AN ex-social services chief has been arrested on suspicion of sexually assaulting youngsters at a North-East children’s centre that has housed some of the UK’s most notorious juvenile criminals.

Rod Ryall, 67, was a live-in house master at Aycliffe Approved School, off the A167, Newton Aycliffe, County Durham, in the Sixties.

He was arrested last week and an investigation into the school, now known as Aycliffe Secure Services, is under way.

It is believed Mr Ryall is the only former member of staff under suspicion, and all of the allegations are historical.

A spokesman for Durham Police said last night: “We can confirm inquiries are under way into allegations of sexual assault, said to have taken place at the Aycliffe Childrens’ Centre in the Sixties.

“As a result, a 67-year-old man was arrested in the West Yorkshire area last week and interviewed by officers from Durham. He was then released on police bail until mid- July, pending further investigations.”

Mr Ryall, an Oxford physics graduate, has spent most of his career working with children and young people.

Soon after he graduated, in 1961, he became a house master at the approved school, before working at a similar facility in the Midlands.

He gained a Phd from Cambridge and became a professional advisor to the children’s committee for the Wessex region in Southampton.

In 1974, he joined Calderdale Borough Council, West Yorkshire, and spent three years on its child protection committee looking into child abuse.

He resigned as director of social services for Calderdale in 1988, and was once described as brilliant and dedicated.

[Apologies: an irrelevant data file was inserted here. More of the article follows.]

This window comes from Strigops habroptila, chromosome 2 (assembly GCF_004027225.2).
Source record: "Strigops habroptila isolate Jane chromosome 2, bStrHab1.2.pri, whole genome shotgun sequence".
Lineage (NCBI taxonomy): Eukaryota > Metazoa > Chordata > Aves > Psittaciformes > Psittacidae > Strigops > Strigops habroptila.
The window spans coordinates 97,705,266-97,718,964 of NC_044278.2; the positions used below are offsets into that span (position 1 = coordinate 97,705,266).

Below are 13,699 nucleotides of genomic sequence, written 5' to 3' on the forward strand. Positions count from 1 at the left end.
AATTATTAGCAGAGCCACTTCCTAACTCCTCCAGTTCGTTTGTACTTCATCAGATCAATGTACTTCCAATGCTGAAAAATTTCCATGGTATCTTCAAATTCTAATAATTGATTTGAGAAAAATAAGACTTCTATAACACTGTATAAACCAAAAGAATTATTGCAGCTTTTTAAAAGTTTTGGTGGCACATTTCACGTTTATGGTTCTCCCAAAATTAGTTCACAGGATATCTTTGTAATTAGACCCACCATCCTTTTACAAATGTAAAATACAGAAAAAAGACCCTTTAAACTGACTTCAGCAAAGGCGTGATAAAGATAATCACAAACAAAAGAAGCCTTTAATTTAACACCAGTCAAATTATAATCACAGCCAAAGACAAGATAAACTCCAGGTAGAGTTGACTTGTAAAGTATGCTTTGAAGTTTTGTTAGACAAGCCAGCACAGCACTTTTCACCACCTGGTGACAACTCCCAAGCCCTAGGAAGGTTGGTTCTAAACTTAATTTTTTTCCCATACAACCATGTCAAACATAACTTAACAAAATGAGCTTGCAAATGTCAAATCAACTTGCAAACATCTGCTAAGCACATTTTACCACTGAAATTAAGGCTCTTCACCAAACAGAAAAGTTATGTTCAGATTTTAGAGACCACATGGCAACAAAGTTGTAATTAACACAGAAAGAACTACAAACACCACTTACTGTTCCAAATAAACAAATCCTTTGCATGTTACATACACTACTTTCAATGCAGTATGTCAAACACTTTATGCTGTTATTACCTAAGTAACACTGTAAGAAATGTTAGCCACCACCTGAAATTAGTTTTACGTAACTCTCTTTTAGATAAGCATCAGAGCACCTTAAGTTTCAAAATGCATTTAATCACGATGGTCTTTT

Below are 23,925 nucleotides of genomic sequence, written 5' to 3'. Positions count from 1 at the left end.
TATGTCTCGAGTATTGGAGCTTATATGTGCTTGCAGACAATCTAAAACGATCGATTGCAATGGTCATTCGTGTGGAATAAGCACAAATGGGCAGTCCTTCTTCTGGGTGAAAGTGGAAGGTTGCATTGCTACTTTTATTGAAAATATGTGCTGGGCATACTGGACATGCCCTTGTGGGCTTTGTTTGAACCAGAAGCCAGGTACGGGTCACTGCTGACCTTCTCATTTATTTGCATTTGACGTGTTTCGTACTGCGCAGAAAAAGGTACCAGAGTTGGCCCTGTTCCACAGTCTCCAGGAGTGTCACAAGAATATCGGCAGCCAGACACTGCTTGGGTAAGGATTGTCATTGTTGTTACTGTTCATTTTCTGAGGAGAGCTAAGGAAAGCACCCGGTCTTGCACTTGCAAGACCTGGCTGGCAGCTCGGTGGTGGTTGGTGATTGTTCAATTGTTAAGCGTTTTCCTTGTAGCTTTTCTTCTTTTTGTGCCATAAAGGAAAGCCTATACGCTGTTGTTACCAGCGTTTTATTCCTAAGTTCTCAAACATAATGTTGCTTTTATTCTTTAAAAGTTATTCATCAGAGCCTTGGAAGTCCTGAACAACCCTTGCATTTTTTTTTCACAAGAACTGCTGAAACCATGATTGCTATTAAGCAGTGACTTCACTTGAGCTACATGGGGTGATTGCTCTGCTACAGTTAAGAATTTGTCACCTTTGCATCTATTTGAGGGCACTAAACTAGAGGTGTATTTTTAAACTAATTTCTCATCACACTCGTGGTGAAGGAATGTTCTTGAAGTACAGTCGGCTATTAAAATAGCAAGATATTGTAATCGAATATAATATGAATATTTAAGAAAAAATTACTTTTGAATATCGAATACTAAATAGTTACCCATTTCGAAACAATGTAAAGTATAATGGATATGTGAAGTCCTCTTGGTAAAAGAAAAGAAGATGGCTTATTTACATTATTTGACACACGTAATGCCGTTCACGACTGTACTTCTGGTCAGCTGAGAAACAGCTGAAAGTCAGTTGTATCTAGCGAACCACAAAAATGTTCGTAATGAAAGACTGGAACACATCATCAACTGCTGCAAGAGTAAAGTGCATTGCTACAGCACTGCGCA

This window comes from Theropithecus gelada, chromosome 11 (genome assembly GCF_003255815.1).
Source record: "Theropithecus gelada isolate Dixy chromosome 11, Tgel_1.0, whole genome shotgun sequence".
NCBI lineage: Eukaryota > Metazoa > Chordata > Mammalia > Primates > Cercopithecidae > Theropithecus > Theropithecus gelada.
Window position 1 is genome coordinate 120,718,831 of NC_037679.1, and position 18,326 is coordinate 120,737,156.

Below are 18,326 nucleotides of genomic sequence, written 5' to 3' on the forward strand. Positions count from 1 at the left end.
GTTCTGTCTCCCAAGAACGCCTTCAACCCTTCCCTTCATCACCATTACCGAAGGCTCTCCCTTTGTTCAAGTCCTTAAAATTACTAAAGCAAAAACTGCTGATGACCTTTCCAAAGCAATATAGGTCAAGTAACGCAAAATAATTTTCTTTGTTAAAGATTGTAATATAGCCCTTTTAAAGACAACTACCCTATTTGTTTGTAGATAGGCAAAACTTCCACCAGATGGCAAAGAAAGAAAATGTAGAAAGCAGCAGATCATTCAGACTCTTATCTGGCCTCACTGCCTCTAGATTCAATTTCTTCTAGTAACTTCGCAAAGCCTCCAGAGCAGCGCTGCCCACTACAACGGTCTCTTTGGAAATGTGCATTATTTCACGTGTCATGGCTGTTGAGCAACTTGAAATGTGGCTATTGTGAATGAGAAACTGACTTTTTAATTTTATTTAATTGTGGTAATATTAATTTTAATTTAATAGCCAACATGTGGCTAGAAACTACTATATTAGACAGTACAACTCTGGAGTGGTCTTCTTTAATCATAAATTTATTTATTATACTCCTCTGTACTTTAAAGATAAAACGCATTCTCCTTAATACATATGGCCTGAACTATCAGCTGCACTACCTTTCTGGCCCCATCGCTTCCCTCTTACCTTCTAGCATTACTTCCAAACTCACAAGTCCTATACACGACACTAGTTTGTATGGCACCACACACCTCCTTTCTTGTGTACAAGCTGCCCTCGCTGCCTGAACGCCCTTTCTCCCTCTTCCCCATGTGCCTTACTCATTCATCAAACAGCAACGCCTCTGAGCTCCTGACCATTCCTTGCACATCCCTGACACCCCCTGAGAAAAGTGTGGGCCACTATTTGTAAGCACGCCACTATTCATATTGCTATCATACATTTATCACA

Since then he has kept a relatively low profile, but he has taken part in a number of orienteering competitions competing for the East Pennines Orienteering Club.

Centre’s chequered history

AYCLIFFE Secure Services, also known as the Aycliffe Centre for Children, suffered allegations of brutality and a prison-style regime in the Eighties and Nineties.

The centre gained a high profile reputation under the directorship of Dr Masud Hoghugi, who took over in the Seventies, and enjoyed the Royal patronage of Prince Andrew, who visited during the Eighties.

Newton Aycliffe residents regularly called for its closure because of the number of offenders escaping from the secure unit.

In 2001, a former member of staff was jailed for 15 years, later reduced to 12, for abuse against three boys, including rape, between 1988 and 1996.

Other allegations of physical abuse have been made by former inmates, but never proven.

In 1993, a damning Government report alleged staff at the centre operated an illegal prison-style regime.

The reputation of the centre recovered in recent years and it has built up an international status for its work with troubled children.

Recently, it was announced that the Durham County Council-run centre will receive £7m in Government funding towards its work, which will cost a total of £12m.